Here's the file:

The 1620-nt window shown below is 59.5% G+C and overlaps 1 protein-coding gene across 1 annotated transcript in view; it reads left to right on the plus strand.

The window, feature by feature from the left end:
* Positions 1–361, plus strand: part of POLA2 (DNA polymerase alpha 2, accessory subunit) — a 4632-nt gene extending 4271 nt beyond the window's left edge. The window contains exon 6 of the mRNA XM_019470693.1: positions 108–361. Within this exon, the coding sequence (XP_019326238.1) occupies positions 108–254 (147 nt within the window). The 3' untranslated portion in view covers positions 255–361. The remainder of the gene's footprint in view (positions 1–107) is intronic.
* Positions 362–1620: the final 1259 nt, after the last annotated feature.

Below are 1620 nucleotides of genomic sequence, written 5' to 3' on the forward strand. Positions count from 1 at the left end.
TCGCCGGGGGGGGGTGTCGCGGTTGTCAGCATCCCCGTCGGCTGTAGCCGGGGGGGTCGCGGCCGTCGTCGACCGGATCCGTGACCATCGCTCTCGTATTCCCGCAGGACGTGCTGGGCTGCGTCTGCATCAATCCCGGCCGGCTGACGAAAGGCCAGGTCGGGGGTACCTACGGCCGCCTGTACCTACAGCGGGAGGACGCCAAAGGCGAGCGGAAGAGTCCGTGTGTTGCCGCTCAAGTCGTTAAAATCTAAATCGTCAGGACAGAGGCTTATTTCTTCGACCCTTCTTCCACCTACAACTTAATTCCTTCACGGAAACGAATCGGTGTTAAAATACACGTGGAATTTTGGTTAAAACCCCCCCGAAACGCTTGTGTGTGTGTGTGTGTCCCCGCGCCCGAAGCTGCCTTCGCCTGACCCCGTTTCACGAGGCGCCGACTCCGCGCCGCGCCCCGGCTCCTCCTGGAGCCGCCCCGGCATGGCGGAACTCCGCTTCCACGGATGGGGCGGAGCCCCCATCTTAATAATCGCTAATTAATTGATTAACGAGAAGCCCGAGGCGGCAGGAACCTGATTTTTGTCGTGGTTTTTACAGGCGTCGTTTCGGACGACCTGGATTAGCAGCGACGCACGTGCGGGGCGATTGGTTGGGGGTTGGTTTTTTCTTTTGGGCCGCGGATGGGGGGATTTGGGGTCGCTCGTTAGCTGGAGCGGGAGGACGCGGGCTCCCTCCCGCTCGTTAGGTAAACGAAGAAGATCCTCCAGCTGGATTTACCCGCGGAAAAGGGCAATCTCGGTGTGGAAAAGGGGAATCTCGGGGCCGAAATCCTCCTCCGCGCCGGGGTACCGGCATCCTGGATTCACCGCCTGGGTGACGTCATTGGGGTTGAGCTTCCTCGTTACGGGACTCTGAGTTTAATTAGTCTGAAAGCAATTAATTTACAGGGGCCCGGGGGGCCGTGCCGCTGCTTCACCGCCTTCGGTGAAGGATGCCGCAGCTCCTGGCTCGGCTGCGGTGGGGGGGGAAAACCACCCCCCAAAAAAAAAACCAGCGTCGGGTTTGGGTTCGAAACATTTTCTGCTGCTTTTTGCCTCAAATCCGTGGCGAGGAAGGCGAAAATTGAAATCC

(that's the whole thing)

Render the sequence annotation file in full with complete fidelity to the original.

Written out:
The 1620-nt window shown below is 59.5% G+C and overlaps 1 protein-coding gene across 1 annotated transcript in view; it reads left to right on the plus strand.

The window, feature by feature from the left end:
* Positions 1–361, plus strand: part of POLA2 (DNA polymerase alpha 2, accessory subunit) — a 4632-nt gene extending 4271 nt beyond the window's left edge. The window contains exon 6 of the mRNA XM_019470693.1: positions 108–361. Within this exon, the coding sequence (XP_019326238.1) occupies positions 108–254 (147 nt within the window). The 3' untranslated portion in view covers positions 255–361. The remainder of the gene's footprint in view (positions 1–107) is intronic.
* Positions 362–1620: the final 1259 nt, after the last annotated feature.

Below are 1620 nucleotides of genomic sequence, written 5' to 3' on the forward strand. Positions count from 1 at the left end.
TCGCCGGGGGGGGGTGTCGCGGTTGTCAGCATCCCCGTCGGCTGTAGCCGGGGGGGTCGCGGCCGTCGTCGACCGGATCCGTGACCATCGCTCTCGTATTCCCGCAGGACGTGCTGGGCTGCGTCTGCATCAATCCCGGCCGGCTGACGAAAGGCCAGGTCGGGGGTACCTACGGCCGCCTGTACCTACAGCGGGAGGACGCCAAAGGCGAGCGGAAGAGTCCGTGTGTTGCCGCTCAAGTCGTTAAAATCTAAATCGTCAGGACAGAGGCTTATTTCTTCGACCCTTCTTCCACCTACAACTTAATTCCTTCACGGAAACGAATCGGTGTTAAAATACACGTGGAATTTTGGTTAAAACCCCCCCGAAACGCTTGTGTGTGTGTGTGTGTCCCCGCGCCCGAAGCTGCCTTCGCCTGACCCCGTTTCACGAGGCGCCGACTCCGCGCCGCGCCCCGGCTCCTCCTGGAGCCGCCCCGGCATGGCGGAACTCCGCTTCCACGGATGGGGCGGAGCCCCCATCTTAATAATCGCTAATTAATTGATTAACGAGAAGCCCGAGGCGGCAGGAACCTGATTTTTGTCGTGGTTTTTACAGGCGTCGTTTCGGACGACCTGGATTAGCAGCGACGCACGTGCGGGGCGATTGGTTGGGGGTTGGTTTTTTCTTTTGGGCCGCGGATGGGGGGATTTGGGGTCGCTCGTTAGCTGGAGCGGGAGGACGCGGGCTCCCTCCCGCTCGTTAGGTAAACGAAGAAGATCCTCCAGCTGGATTTACCCGCGGAAAAGGGCAATCTCGGTGTGGAAAAGGGGAATCTCGGGGCCGAAATCCTCCTCCGCGCCGGGGTACCGGCATCCTGGATTCACCGCCTGGGTGACGTCATTGGGGTTGAGCTTCCTCGTTACGGGACTCTGAGTTTAATTAGTCTGAAAGCAATTAATTTACAGGGGCCCGGGGGGCCGTGCCGCTGCTTCACCGCCTTCGGTGAAGGATGCCGCAGCTCCTGGCTCGGCTGCGGTGGGGGGGGAAAACCACCCCCCAAAAAAAAAACCAGCGTCGGGTTTGGGTTCGAAACATTTTCTGCTGCTTTTTGCCTCAAATCCGTGGCGAGGAAGGCGAAAATTGAAATCC